One of my favorite things to do is attend quilt shows. It doesn’t matter if it’s a small guild show or a huge juried/judged show. There are quilts to be seen; vendors to be shopped; friends to meet; photos to take and fun to have. I certainly have developed preferences over the years and that is part of the process of growing as a quilter – discerning my own quilterly style. I’ve developed a deep appreciation of other styles of quilting and appreciate their value because they allow the quilter to find joy, they preserve a certain style of quilting and offer the quilter (myself included here) to find like-minded friends or offer the quilter new avenues of quilting that may appeal to them in a whole new way.I’ll admit to having made snarky or inappropriate comments at quilt shows. I have. I’m embarrassed truly, and I apologize to the quilters. It’s not helpful to the quilter if they happen to be in earshot and in fact may hurt them deeply and discourage them in their growth as a quilter. Not all quilters have a thick skin and they are not necessarily ready or able to filter my comment (which may have a valid point) through my snarkiness. Long and short of it over the years I’ve learned to keep my thoughts to myself.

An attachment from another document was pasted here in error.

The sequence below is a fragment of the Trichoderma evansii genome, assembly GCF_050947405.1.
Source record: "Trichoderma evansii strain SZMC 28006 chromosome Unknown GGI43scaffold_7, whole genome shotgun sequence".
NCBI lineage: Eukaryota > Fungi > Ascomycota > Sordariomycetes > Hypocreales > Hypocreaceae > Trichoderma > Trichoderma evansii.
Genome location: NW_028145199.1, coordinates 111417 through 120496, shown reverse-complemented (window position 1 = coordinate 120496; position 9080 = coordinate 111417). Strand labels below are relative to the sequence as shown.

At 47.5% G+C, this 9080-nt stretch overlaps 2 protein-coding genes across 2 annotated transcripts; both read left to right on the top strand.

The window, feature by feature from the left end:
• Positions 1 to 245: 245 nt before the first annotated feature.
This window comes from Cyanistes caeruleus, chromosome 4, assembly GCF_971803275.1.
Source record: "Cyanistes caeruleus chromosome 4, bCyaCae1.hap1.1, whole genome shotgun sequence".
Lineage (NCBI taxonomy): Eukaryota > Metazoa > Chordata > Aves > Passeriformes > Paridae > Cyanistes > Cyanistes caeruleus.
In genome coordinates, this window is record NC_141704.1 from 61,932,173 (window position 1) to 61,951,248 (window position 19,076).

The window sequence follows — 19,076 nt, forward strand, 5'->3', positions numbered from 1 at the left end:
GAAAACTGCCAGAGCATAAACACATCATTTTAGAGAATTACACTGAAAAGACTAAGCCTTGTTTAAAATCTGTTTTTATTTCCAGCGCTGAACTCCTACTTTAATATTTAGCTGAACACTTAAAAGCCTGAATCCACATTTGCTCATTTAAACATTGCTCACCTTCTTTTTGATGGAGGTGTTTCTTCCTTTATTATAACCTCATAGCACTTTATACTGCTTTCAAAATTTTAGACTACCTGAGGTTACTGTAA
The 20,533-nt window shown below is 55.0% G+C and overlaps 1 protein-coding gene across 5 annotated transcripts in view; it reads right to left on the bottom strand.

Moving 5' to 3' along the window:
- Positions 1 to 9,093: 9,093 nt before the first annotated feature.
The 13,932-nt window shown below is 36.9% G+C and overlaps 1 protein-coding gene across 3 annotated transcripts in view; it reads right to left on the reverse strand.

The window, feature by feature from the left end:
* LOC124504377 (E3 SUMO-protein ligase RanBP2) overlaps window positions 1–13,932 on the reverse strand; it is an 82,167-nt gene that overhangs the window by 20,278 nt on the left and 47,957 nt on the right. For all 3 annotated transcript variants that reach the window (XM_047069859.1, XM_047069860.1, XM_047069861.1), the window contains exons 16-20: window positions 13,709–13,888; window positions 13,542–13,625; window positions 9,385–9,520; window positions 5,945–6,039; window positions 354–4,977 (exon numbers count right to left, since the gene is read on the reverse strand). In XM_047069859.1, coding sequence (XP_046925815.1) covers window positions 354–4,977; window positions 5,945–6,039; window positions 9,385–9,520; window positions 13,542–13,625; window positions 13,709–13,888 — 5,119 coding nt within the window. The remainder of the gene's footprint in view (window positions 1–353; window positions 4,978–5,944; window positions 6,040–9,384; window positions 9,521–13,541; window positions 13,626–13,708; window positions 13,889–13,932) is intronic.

This weekend I was on the receiving end of a bit of attitude that kind of makes me laugh because quite frankly the quilters bitchiness had nothing directly to do with me. Rather her comment about my quilt winning a ribbon should be taken up with the guild. The quilter bitched because my blue ribbon winning quilt, Feather Zone, was not made by a quilter in Maine. I heard her and responded that the quilter grew up in Maine. That didn’t matter to her because she’s not in Maine now. Dear quilter, please take this up with the quilt guild. The guild has made the decision to accept quilts from outside of the state of Maine.
Because the guild accepts quilts from outside the state of Maine I entered and won. I work damn hard to do good work and this blue ribbon is a simple acknowledgement of my hard work and my skill as a quilter. If the guild should decide not to take quilts from outside the state that would be fine as that would be the rule of the show and therefore I wouldn’t enter my quilt. In fact lots of quilters wouldn’t enter their quilts in the annual show.
If fewer quilters enter the show there is less money coming into the guild and to the vendors.
Attendance at the show would drop.
After a few shows with lower attendance the vendors will reevaluate renting a booth at the show because they are not able to pay for the vendor space and meet their expenses. Once they do that they will be leave the show.
Once the vendors leave the show because of the lack of attendees the show will get smaller.
Oh, I see a downward spiral here.
The guild will not be able to raise money to hire the big name teachers because there will not be enough money to pay them.
In a few years the show will be down to just a few quilts, a vendor or two in a one of the many town halls around the state.
I’m willing to travel 7 hours to attend this show and spend money in Maine. This also means I’m shopping at the local vendors and eating in local restaurants or at the civic center. This keeps quilt shops open and the civic center being used. Adding to the local economy.
I’m looking forward to entering Maine Quilts next year.